South African TV journalist, radio correspondent and novelist Hamilton Wende is our featured author this week. Wende’s astounding clarity and knowledge about some of the world’s most opaque and bewildering conflicts, as well as the wildly different countries in which they take place, has made his reportage an indispensable guide to understanding the story behind the stories on our screens and in our hands.
His collection of wartime dispatches, Deadlines from the Edge, offers vivid vignettes of a number of conflicts, from the unpredictable brutality of the Congo to the ideological attrition of Afghanistan. Meticulously-written, startling in its clarity, and utterly personal, Deadlines offers an inner view into the psyche of the war reporter, and the nuances of conflicts that are too readily simplified in day-to-day news reportage.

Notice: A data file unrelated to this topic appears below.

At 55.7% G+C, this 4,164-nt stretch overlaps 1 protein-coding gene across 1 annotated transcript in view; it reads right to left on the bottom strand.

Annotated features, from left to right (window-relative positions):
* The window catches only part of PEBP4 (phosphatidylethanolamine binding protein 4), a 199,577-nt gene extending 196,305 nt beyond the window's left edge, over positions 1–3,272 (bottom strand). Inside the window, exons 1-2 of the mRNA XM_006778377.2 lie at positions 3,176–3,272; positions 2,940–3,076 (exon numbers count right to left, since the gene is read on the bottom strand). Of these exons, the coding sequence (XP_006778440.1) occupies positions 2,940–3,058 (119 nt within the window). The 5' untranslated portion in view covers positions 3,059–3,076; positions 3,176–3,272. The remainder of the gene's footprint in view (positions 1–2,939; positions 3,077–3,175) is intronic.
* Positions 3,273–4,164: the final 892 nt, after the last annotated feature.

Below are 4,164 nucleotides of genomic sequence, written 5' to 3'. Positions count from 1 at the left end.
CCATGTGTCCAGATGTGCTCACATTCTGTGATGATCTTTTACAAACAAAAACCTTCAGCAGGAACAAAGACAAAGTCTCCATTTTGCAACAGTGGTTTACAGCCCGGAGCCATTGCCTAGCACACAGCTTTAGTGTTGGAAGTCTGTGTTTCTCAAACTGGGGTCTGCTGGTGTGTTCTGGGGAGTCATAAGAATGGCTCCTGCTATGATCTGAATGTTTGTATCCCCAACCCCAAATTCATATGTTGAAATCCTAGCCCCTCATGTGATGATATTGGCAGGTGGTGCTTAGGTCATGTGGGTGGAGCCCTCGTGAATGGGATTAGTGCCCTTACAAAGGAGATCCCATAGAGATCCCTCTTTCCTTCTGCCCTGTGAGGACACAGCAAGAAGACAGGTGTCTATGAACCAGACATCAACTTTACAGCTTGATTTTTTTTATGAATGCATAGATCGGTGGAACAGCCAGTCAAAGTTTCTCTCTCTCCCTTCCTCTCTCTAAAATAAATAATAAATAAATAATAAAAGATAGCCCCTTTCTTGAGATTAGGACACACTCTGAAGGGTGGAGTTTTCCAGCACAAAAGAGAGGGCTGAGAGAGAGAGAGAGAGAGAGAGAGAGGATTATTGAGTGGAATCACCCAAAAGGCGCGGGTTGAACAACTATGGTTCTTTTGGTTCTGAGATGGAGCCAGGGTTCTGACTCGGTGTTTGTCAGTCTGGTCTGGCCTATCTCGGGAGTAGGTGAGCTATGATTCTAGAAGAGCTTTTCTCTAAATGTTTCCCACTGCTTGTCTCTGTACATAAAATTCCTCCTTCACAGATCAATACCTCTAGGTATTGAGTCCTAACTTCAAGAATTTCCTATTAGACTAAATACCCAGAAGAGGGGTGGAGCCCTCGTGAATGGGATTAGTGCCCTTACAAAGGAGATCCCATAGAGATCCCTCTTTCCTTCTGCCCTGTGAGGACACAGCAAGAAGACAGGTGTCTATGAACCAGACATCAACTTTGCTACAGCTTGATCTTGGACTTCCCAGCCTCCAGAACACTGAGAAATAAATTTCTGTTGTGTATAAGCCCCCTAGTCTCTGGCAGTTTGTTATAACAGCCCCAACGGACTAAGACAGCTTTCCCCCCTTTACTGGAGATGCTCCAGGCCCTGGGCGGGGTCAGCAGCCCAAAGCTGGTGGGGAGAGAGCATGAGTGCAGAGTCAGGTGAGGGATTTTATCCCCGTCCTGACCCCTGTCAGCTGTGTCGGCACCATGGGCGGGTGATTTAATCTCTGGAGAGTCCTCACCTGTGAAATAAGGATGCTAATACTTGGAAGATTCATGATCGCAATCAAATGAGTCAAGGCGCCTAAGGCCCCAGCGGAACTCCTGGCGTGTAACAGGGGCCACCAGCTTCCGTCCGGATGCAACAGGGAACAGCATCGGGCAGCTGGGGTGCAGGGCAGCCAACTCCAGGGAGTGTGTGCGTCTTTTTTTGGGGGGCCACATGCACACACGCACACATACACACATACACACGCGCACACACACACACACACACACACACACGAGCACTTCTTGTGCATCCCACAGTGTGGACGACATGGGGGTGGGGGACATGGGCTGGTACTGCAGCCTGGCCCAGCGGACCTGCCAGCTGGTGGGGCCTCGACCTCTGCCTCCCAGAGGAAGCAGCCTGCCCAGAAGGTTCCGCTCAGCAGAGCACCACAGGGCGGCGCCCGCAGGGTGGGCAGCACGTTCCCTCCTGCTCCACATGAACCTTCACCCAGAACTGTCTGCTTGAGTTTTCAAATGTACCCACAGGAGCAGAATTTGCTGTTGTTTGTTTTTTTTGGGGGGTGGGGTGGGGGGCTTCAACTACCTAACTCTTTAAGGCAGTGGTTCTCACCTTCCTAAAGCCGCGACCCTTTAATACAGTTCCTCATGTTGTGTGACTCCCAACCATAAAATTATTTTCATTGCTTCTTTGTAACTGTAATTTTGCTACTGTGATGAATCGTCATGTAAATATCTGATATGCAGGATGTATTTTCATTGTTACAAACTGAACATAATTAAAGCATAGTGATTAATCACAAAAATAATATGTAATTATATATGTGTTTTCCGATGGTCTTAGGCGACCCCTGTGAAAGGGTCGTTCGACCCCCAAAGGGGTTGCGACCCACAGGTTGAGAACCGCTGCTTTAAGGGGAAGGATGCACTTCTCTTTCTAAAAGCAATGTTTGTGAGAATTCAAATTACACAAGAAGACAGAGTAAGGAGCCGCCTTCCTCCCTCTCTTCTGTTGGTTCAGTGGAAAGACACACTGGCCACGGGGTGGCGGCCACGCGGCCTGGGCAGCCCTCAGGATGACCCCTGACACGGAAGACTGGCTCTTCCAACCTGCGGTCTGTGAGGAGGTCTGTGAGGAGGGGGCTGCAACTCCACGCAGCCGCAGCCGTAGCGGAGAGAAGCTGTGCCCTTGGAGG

In contrast to Deadlines‘ globe-trotting, Wende’s Alan Paton Award-nominated travel memoir True North takes a more focused route, following his travels through Africa, into countries where serene and overwhelmingly beautiful landscapes are jarringly contrasted with the barbarity of civil war. Documenting Africa’s less-travelled roads, Wende captures the alienation and difficulty of being an outsider in a tumultuous place.
“I like to explore the paradox between where we find ourselves and where we want to be,” Wende writes. In both of these books, we see travel writing of vocation instead of vacation; of involvement instead of surveillance.